for later make it all [TS]

  yeah and so I would you i would use [TS]

  those i'm looking at a bucket or a [TS]

  terrine just that's right get your [TS]

  biggest pot out start with this garbage [TS]

  gravy that you have that you that cost [TS]

  59 cents but that you feel pot committed [TS]

  to another you don't want to just throw [TS]

  it away and then build on that with [TS]

  actual gravy making techniques until you [TS]

  have made a pot of gravy until you made [TS]

  a poder gravy [TS]

  oh it's good it's like Stone Soup you [TS]

  start out with this little strange thing [TS]

  you build and build and build that's [TS]

  right you build your own [TS]

  you keep adding you know those gravy's [TS]

  that don't say add milk [TS]

  they're wrong add milk and Grady hacker [TS]

  John you know what you throw a little [TS]

  bit of a gluten-free flour in there you [TS]

  little bit of like what what did i see i [TS]

  was a trader joes for the day and [TS]

  there's cashew flower i don't know i [TS]

  bought it i don't even know what it does [TS]

  i don't know i wouldn't use that I look [TS]

  at it I'm like a shoe flower what is it [TS]

  looks like flower looks like corn flour [TS]

  and it's just groundnuts fascinating [TS]

  I feel like one of these days it's gonna [TS]

  be a situation where like a brother like [TS]

  a burglar comes into the house and I [TS]

  just all I the only weapon i have is I'm [TS]

  standing in the pantry for some reason [TS]

  the only weapon i have is this thing of [TS]

  cashew nut flour and I do you want to [TS]

  waste the stroganoff on it [TS]

  no I just throw it in his eyes piece [TS]

  like an engine power and money just like [TS]

  a lot of my Birds it smells like not my [TS]

  nut allergy [TS]

  yeah exactly falls to the floor gets [TS]

  hides an electric shock but uh but yeah [TS]

  I would build i would use those just as [TS]

  starters and then build a much bigger [TS]

  pot of stuff that the danger of that of [TS]

  course being that if the thing turns out [TS]

  to be terrible then you have a huge [TS]

  thing of terrible instead of a small [TS]

  thing of terror [TS]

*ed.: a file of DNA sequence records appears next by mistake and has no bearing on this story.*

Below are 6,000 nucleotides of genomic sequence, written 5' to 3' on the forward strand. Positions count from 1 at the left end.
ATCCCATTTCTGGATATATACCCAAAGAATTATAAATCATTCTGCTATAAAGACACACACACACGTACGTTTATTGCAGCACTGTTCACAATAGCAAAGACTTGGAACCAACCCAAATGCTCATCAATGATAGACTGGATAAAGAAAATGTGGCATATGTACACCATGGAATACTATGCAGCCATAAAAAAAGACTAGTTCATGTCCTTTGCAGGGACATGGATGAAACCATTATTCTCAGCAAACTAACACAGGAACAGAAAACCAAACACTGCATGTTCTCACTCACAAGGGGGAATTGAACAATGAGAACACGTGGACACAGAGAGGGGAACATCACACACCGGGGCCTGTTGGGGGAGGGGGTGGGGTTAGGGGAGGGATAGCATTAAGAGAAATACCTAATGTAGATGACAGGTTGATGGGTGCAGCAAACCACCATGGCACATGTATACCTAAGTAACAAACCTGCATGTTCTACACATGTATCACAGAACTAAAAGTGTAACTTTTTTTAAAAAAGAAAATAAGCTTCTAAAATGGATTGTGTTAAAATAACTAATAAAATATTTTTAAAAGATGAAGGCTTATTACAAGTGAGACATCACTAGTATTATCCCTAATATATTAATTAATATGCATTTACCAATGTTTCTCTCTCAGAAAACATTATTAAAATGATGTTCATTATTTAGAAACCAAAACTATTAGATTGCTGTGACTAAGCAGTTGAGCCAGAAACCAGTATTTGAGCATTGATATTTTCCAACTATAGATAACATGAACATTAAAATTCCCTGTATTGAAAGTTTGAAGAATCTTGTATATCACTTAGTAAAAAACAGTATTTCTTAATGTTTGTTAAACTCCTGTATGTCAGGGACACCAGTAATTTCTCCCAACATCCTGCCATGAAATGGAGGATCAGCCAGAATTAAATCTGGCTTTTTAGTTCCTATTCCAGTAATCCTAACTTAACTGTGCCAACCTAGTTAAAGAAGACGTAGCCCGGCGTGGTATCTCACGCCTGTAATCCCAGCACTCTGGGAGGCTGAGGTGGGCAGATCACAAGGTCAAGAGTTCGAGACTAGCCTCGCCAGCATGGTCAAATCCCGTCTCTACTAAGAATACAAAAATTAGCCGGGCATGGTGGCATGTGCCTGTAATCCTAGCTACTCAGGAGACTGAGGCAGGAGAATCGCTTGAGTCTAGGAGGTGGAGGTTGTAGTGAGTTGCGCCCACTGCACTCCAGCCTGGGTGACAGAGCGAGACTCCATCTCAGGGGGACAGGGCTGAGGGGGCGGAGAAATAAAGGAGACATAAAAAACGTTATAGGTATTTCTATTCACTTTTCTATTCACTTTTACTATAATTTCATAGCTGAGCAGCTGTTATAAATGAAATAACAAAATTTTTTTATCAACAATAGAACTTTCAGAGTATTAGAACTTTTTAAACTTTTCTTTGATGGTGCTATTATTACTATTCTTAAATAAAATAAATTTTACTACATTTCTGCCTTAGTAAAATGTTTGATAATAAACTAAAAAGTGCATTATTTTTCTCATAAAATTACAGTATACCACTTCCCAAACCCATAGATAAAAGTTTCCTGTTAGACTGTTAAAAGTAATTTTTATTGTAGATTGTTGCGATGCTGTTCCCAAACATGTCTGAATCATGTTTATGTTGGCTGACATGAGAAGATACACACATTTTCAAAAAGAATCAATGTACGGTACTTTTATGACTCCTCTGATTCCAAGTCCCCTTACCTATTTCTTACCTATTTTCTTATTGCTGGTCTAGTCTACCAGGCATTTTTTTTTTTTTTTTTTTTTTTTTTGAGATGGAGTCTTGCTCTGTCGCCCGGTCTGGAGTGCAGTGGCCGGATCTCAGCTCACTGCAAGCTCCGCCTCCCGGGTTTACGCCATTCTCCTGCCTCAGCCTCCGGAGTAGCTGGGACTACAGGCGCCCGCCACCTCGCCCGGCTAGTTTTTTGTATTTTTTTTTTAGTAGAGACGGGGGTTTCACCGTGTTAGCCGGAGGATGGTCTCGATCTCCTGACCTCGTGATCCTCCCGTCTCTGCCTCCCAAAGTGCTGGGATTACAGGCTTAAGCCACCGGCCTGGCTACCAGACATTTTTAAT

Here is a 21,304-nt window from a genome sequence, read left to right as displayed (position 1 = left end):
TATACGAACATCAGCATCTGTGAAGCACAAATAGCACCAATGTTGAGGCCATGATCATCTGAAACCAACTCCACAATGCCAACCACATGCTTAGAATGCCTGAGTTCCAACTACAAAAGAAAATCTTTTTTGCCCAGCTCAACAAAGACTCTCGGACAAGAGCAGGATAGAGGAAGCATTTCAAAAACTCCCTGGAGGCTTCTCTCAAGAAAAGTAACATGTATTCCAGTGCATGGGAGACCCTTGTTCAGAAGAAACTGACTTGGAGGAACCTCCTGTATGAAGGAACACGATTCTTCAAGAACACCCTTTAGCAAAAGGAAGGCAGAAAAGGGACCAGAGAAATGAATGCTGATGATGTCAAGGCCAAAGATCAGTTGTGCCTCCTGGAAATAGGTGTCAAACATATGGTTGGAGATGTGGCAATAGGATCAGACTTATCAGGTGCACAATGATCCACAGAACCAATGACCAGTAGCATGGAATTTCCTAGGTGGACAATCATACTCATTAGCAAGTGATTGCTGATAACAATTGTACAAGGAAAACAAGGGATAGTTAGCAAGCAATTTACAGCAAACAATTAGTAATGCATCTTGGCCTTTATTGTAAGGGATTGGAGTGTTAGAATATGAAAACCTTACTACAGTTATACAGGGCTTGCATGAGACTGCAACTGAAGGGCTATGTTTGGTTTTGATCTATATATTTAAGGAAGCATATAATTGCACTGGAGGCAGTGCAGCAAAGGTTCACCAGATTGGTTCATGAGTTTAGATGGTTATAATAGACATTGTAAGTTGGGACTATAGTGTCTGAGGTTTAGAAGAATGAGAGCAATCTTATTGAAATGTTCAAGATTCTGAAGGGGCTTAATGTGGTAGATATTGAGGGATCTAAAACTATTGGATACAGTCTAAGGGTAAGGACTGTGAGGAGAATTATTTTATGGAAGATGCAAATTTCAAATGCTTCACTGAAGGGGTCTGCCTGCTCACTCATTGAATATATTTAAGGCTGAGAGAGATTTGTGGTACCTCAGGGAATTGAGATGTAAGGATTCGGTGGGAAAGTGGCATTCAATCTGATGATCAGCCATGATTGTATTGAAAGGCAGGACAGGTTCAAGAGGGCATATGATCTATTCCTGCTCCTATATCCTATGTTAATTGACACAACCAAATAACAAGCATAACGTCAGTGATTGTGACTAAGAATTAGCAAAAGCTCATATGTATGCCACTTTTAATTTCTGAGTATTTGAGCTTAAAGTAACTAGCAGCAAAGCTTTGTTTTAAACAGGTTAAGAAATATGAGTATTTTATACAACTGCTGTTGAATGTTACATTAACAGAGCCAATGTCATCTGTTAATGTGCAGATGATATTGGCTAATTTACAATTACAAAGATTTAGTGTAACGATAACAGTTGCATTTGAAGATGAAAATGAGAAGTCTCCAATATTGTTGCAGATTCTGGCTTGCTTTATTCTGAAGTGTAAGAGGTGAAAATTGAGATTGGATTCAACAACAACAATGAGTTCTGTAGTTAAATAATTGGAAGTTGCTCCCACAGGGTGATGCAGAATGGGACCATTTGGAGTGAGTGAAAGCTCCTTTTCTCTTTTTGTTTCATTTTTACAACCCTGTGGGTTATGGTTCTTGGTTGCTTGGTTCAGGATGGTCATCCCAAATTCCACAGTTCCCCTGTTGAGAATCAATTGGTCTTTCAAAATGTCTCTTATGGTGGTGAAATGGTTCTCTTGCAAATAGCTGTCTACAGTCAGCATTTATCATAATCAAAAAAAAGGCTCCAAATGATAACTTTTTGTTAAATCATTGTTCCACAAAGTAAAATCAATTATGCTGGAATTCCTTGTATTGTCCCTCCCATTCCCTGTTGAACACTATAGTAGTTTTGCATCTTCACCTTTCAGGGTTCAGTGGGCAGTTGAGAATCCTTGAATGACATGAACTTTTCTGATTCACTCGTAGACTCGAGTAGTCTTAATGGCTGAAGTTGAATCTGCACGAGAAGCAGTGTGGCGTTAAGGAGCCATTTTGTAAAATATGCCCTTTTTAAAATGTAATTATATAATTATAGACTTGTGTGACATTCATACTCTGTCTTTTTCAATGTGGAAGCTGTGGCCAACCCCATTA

you just made me realize that when I [TS]

  think about the Windjammer the [TS]

  all-you-can-eat restaurant on the cruise [TS]

  the source the fount of gravy for our [TS]

  for our cruise you know what I think it [TS]

  is I think I'm really realizing you're [TS]

  right i need to man up because i like to [TS]

  think that it's about sauces and gravies [TS]

  but you know what it's also about the [TS]

  ease of the sauces and gravies all I had [TS]

  to do was say goodbye to my family walk [TS]

  away for 35 minutes and I could have [TS]

  grave you on anything so i need to let [TS]

  go i need to let go and let God and [TS]

  understand that if I'm gonna make a [TS]

  gravy i'm going to have to make a gravy [TS]

  yes yes so you're gonna put everything [TS]

  in there you know what one of the one of [TS]

  the things that I always do is if it's a [TS]

  if it's a thing that has like I made [TS]

  some cabbage soup the other day this is [TS]

  going to hear your that's going to blow [TS]

  your mind I got to tell you about this [TS]

  now i got the biggest pot I own which is [TS]

  a pretty big pot and I just started [TS]

  throwing cabbages in it and I'm thinking [TS]

  to myself I [TS]

  cabbage is not a that's not a thing that [TS]

  I in my in the top of my mind that I [TS]

  think I'm gonna like but it turns out [TS]

  every time somebody put some kind of [TS]

  cooked cabbage in front of me i always [TS]

  enjoy it [TS]

  mhm so I'm like about what goes with it [TS]

  i mean when you get you get it with like [TS]

  anything that's part of it [TS]

  unicorn be with them pretty good yeah [TS]

  but like cabbage shows up in things now [TS]

  and and it doesn't look appealing it [TS]

  always kind of looks like the skin of a [TS]

  cadaver that that washed up on the shore [TS]

  right the skin of a cadaver that the [TS]

  police boat is pulling over with a hook [TS]

  but it's actually really good so I'm [TS]

  like you know what I people people cook [TS]

  cabbages it's not that hard even the [TS]

  Irish cook cabbages [TS]

  yeah I'm even the simple library i'm [TS]

  gonna make I'm gonna make cabbage soup [TS]

  so I get this pot I put some chicken [TS]

  stock in there i throw some onions and I [TS]

  start cooking them i'd throw some leaks [TS]

  in there I don't even know what a leak [TS]